A demonstration was attended by tens of thousands of protesters in Budapest’s Heroes Square on Wednesday afternoon in protest against a bill concerning civil organisations, which aims to stigmatise many of them. The protest was organised by the Civilizáció group and supported by about 100 others including Amnesty International, the Eötvös Károly Institute, Greenpeace Hungary, Háttér, the Krétakör Foundation, the Hungarian Helsinki Committee, Ökotárs, Transparency International and TASZ. The protesters said the bill, aimed at the registration of civil organisations using foreign donations would curb the freedom of thought and hinder the operations of civil society.
Addressing the crowd, CEU student Luca László said that while the government sees civil activists as foreign agents, they are actually the ones that stand up for a free and democratic Hungary. The government’s bill, if passed into law, will stigmatise those that unselfishly work for Hungarian people. TASZ managing director Stefánia Kapronczay said that the government seeks to scrap her organisation, which works to ensure the freedoms that everyone is entitled to. The government wants to eliminate the free press because they cannot tolerate different opinions.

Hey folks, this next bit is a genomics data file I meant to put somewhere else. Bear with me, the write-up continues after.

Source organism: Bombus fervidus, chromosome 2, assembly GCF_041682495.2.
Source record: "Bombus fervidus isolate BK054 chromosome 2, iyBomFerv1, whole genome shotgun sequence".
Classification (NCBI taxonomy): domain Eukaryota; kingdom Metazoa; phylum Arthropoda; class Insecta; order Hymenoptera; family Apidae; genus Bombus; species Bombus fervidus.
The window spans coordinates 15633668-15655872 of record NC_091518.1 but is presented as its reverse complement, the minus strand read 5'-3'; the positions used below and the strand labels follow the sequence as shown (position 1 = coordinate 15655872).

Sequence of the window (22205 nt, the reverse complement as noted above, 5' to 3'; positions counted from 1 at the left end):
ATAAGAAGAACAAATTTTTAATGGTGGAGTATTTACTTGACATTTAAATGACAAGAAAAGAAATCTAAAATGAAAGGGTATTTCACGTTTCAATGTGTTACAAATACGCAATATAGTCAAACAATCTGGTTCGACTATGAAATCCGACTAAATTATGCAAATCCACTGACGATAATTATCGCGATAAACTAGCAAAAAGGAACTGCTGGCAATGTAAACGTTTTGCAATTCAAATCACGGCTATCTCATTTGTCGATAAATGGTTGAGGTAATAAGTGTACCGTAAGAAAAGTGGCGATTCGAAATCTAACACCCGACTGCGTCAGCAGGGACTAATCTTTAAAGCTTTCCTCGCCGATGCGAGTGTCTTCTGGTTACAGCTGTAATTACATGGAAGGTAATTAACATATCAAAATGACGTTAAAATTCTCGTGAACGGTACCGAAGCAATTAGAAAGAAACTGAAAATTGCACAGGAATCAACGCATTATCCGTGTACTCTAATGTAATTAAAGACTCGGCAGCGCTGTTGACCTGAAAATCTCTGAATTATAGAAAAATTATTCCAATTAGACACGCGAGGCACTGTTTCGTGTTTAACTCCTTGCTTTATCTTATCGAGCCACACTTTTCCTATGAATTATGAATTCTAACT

Ökotars Foundation director Veronika Móra said the work carried out by civil organisations was essentially important for society. She said her foundation would continue on with its operations, arguing that “we were here before the government and we will be staying longer than them”. Móra said the state also receives funding from abroad. “Is it okay for the government to waste the billions it receives from Brussels?” she asked.
Nóra L Ritók, head of education foundation Igazgyöngy, said civil organisations fill in the operational gaps in the workings of the state. She said civil groups also functioned in areas “that don’t even exist to those in power”, for instance, among those living in poverty. She said her organisation was forced to accept funds from foreign foundations such as those backed by US financier George Soros or from Swiss and Norwegian funds, because their applications for government and European Union funding regularly gets rejected.
Protesters held up signs reading “We are civilians, Hungarian, and free” as well as “I stand with CEU” in reference to Budapest’s Central European University, impacted by a recent higher education law amendment. The protesters held up a huge CIVIL sign in the square and formed a heart around it to symbolise society’s support. Demonstrations for civil society were also held outside Budapest, in Pécs, Szeged and Miskolc.